As India's Richest Make Big Gains, The Entry Price To The Top 100 Touches $1.25 Billion
The September launch of Jio, the long-awaited 4G phone service of oil and gas giant Reliance Industries, unleashed a price war in India’s hypercompetitive telecom market with an offer of a four-month free trial followed by free voice calls and messaging and low-priced data services. Stocks of incumbents, including telecom pioneer Sunil Mittal’s Bharti Airtel, tumbled.
Mittal, who founded his Singtel-backed company 21 years ago, has the most to lose; one in four Indians with a mobile phone is an Airtel customer. To fight off the fearsome competitor, Mittal bought 4G spectrum from struggling rivals for $1.2 billion and is gearing up to buy more at a government auction.
Reliance chairman Mukesh Ambani, who wants to sign up 100 million customers in short order, accused Airtel and others of blocking Jio’s calls to their networks during the trial phase. Airtel said it had always provided access to Jio and increased the interconnection points to its network after Jio’s commercial launch. The standoff notwithstanding, both are better off this year. While Mittal’s wealth rose on new information about his private assets, Ambani retained the No. 1 spot for the ninth consecutive year on a 21% rise in Reliance’s shares in the past 12 months.
The government’s infrastructure push and housing-for-all policy boosted cement and paint fortunes. Soaring shares of his Shree Cement propelled Benu Gopal Bangur into the top 20 for the first time. He and Ashwin Dani of Asian Paints were among 15 people who added more than $1 billion to their wealth.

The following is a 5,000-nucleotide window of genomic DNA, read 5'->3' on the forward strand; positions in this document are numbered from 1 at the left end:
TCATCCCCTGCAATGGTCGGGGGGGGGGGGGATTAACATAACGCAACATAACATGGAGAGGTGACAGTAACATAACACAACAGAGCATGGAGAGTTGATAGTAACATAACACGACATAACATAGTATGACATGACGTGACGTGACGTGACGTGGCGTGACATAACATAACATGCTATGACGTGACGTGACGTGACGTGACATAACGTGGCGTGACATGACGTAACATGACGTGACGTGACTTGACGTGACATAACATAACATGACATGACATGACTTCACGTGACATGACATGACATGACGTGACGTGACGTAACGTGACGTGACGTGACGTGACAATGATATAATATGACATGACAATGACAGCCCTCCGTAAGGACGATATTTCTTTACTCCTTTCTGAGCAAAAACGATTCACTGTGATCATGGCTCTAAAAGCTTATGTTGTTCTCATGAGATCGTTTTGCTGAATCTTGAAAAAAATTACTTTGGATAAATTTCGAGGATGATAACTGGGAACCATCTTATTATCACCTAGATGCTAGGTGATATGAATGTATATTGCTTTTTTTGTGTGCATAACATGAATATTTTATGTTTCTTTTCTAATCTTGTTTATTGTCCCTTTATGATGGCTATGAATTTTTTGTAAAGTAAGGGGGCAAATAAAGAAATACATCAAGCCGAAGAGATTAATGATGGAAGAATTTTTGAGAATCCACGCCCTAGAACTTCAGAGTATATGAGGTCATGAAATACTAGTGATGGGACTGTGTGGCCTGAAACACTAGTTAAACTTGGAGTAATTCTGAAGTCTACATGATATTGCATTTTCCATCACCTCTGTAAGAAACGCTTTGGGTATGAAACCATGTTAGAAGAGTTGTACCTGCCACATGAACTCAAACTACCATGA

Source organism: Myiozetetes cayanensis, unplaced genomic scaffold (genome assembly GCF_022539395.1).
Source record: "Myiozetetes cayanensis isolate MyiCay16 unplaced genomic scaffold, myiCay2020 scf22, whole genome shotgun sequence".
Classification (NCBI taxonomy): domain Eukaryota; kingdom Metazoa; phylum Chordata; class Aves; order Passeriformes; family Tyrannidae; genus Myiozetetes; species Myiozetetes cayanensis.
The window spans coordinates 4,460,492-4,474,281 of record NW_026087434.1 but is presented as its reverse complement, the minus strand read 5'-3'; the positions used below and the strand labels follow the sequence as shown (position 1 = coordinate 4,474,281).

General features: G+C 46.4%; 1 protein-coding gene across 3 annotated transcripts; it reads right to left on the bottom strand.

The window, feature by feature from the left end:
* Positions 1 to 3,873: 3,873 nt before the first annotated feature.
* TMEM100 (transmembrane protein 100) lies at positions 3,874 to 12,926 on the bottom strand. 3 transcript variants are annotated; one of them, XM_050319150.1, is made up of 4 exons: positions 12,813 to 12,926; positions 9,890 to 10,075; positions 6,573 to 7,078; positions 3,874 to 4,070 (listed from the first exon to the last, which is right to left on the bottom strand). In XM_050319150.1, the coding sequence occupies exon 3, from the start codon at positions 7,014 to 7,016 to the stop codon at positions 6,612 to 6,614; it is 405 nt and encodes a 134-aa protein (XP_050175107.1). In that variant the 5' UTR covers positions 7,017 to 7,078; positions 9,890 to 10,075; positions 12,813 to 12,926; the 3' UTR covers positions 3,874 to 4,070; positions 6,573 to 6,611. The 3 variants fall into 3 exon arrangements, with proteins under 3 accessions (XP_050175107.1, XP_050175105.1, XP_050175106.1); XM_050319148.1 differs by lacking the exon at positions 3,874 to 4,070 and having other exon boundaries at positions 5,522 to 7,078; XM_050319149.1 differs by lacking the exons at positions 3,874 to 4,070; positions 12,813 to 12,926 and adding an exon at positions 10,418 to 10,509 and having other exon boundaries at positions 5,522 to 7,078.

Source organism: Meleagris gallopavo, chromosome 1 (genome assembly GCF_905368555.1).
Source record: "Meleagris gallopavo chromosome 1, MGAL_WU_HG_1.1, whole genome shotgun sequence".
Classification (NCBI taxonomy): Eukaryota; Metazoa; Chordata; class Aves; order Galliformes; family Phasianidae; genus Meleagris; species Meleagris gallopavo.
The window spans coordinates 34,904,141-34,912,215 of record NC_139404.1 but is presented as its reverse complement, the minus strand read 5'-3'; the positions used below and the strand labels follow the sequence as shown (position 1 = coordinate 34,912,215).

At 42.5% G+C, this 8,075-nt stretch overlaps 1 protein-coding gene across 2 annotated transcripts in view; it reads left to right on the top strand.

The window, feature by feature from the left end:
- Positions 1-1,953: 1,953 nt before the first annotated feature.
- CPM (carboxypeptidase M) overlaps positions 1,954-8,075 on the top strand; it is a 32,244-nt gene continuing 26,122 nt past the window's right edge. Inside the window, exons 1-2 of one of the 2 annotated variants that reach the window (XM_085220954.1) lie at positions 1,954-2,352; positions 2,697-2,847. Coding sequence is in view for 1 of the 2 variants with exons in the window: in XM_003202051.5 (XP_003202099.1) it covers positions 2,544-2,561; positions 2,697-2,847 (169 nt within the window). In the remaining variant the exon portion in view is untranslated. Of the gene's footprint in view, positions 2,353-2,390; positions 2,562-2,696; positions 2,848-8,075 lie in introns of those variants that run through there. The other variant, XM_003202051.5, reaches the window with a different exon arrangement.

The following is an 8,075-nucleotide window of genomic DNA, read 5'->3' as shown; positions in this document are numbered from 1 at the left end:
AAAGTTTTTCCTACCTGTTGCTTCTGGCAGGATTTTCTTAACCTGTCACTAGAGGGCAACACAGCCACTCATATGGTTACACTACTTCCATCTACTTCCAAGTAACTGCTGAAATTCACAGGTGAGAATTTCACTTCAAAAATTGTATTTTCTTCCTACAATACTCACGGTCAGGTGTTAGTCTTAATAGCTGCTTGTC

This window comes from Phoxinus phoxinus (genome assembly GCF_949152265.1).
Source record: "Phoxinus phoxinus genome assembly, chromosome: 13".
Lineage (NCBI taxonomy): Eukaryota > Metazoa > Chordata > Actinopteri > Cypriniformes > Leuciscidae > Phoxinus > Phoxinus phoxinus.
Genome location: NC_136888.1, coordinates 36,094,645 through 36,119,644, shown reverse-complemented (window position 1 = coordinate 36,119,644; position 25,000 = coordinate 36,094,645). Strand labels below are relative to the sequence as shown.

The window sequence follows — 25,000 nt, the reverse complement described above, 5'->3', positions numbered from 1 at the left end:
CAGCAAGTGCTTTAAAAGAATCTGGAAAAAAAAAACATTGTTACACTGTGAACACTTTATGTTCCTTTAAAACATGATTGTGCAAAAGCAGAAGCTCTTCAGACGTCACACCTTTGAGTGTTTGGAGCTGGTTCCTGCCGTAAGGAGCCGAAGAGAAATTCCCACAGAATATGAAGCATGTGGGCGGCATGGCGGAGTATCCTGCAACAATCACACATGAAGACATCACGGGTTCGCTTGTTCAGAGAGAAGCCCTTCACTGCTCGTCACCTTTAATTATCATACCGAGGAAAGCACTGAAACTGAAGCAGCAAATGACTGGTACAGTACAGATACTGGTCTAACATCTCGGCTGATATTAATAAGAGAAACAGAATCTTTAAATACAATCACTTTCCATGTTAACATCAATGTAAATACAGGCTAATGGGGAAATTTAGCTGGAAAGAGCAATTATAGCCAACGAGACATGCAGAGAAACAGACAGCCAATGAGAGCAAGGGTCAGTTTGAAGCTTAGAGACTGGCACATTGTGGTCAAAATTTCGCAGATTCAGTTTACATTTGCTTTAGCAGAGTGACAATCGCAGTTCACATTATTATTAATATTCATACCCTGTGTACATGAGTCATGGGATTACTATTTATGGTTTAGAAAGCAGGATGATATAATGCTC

With the entry price to the top 100 at a record $1.25 billion, there are only 6 newcomers this year. The youngest are serial entrepreneurs Bhavin (36) andDivyank (34) Turakhia, who sold their ad tech firm Media.net for $900 million in August. Another new face is Acharya Balkrishna, who cofounded consumer-goods maker Patanjali Ayurved with his friend, yoga guru Baba Ramdev. Two-wheeler tycoon Pawan Munjal takes the spot of his father, Brijmohan Lall Munjal, who died last November.
Eight returned to the ranks after their companies outperformed the stock market’s 12% rise in the past year, including biotech pioneer Kiran Mazumdar-Shaw, India’s richest self-made woman. Efforts to revive Suzlon by founder and former billionaire Tulsi Tanti have yet to restore his place in the roster.The 13 who dropped off include not only textile figure Balkrishan Goenka but also pals Sachin Bansal and Binny Bansal, cofounders of Flipkart, amid uncertainty about the e-commerce giant’s valuation.
This list was compiled using shareholding and financial information obtained from the families and individuals, stock exchanges, analysts and India’s regulatory agencies. The ranking lists family fortunes, including those shared among extended families such as the Godrej and Bajaj families. Public fortunes were calculated based on stock prices and exchange rates as of September 9. Private companies were valued based on similar companies that are publicly traded.
Additional reporting by Megha Bahree, Sean Kilachand and Anuradha Raghunathan.